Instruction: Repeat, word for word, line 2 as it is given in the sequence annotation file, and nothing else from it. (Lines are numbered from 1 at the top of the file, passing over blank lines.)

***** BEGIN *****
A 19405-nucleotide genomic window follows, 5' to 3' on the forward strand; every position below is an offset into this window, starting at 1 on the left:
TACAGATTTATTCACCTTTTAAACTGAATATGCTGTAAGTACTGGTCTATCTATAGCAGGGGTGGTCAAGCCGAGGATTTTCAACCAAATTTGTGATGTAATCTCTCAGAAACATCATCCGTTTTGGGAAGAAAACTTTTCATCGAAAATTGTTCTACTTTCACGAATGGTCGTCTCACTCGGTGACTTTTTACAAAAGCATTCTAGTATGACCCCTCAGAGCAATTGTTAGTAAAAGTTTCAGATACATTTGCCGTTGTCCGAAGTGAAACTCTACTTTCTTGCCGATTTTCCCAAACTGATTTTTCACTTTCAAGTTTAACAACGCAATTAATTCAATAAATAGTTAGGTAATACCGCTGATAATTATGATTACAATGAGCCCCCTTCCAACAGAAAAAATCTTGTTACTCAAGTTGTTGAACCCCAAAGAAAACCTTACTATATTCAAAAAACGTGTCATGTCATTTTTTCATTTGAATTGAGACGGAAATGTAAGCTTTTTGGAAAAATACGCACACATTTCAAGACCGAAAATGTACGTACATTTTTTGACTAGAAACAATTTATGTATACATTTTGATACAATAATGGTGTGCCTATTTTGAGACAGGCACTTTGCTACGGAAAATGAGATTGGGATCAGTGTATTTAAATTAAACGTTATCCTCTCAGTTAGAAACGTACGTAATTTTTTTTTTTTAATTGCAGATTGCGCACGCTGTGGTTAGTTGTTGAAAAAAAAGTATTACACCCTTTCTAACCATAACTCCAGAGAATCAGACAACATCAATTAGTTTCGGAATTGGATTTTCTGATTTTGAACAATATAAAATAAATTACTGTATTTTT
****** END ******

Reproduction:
TACAGATTTATTCACCTTTTAAACTGAATATGCTGTAAGTACTGGTCTATCTATAGCAGGGGTGGTCAAGCCGAGGATTTTCAACCAAATTTGTGATGTAATCTCTCAGAAACATCATCCGTTTTGGGAAGAAAACTTTTCATCGAAAATTGTTCTACTTTCACGAATGGTCGTCTCACTCGGTGACTTTTTACAAAAGCATTCTAGTATGACCCCTCAGAGCAATTGTTAGTAAAAGTTTCAGATACATTTGCCGTTGTCCGAAGTGAAACTCTACTTTCTTGCCGATTTTCCCAAACTGATTTTTCACTTTCAAGTTTAACAACGCAATTAATTCAATAAATAGTTAGGTAATACCGCTGATAATTATGATTACAATGAGCCCCCTTCCAACAGAAAAAATCTTGTTACTCAAGTTGTTGAACCCCAAAGAAAACCTTACTATATTCAAAAAACGTGTCATGTCATTTTTTCATTTGAATTGAGACGGAAATGTAAGCTTTTTGGAAAAATACGCACACATTTCAAGACCGAAAATGTACGTACATTTTTTGACTAGAAACAATTTATGTATACATTTTGATACAATAATGGTGTGCCTATTTTGAGACAGGCACTTTGCTACGGAAAATGAGATTGGGATCAGTGTATTTAAATTAAACGTTATCCTCTCAGTTAGAAACGTACGTAATTTTTTTTTTTTAATTGCAGATTGCGCACGCTGTGGTTAGTTGTTGAAAAAAAAGTATTACACCCTTTCTAACCATAACTCCAGAGAATCAGACAACATCAATTAGTTTCGGAATTGGATTTTCTGATTTTGAACAATATAAAATAAATTACTGTATTTTT